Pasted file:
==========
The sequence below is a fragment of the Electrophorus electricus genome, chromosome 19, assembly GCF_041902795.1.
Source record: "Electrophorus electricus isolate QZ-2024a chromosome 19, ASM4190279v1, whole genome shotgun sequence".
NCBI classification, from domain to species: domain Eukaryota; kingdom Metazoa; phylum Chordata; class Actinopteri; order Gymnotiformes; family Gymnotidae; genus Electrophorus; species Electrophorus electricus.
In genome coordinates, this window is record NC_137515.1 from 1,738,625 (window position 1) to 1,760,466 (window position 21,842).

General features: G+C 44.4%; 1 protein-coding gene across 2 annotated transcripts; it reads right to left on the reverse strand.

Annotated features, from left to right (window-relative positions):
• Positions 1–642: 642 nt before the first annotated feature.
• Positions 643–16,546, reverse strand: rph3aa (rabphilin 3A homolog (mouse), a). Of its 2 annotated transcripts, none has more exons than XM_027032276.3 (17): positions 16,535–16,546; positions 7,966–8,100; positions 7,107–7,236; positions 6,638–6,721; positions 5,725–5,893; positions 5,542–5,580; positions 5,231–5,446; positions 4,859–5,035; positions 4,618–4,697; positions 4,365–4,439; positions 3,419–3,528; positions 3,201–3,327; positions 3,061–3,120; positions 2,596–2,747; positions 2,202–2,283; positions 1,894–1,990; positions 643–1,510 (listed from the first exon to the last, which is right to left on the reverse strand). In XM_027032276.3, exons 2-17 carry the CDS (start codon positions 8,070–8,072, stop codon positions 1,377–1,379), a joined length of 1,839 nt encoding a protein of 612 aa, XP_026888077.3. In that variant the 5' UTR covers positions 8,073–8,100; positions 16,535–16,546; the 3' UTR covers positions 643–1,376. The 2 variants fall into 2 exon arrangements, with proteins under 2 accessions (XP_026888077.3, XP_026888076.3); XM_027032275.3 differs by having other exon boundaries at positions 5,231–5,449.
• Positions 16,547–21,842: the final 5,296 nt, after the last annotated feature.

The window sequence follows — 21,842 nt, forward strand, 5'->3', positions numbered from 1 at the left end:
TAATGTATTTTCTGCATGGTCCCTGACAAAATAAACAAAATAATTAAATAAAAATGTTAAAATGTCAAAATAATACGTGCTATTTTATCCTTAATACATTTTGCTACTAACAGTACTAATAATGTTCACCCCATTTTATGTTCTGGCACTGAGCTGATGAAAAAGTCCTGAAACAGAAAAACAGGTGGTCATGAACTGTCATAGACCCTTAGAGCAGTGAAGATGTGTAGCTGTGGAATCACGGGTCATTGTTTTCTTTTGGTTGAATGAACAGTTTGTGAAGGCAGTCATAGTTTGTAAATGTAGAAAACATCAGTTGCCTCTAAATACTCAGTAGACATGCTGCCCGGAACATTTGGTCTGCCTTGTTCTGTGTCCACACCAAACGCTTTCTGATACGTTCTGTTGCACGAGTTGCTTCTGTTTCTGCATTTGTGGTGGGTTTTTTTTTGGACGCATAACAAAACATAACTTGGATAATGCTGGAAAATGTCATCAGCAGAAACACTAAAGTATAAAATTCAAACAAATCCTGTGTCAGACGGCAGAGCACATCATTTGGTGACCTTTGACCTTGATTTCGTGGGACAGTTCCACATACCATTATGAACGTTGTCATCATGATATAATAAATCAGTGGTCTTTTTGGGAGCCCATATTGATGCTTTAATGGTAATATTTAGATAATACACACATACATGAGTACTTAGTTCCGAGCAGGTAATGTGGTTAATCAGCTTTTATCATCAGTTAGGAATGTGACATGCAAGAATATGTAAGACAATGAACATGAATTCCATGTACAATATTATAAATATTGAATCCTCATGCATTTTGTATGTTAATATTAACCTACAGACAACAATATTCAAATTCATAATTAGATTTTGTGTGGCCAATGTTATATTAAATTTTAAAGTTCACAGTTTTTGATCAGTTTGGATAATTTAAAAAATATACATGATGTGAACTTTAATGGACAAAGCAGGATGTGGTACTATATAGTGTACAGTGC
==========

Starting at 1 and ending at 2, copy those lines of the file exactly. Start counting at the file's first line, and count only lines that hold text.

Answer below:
The sequence below is a fragment of the Electrophorus electricus genome, chromosome 19, assembly GCF_041902795.1.
Source record: "Electrophorus electricus isolate QZ-2024a chromosome 19, ASM4190279v1, whole genome shotgun sequence".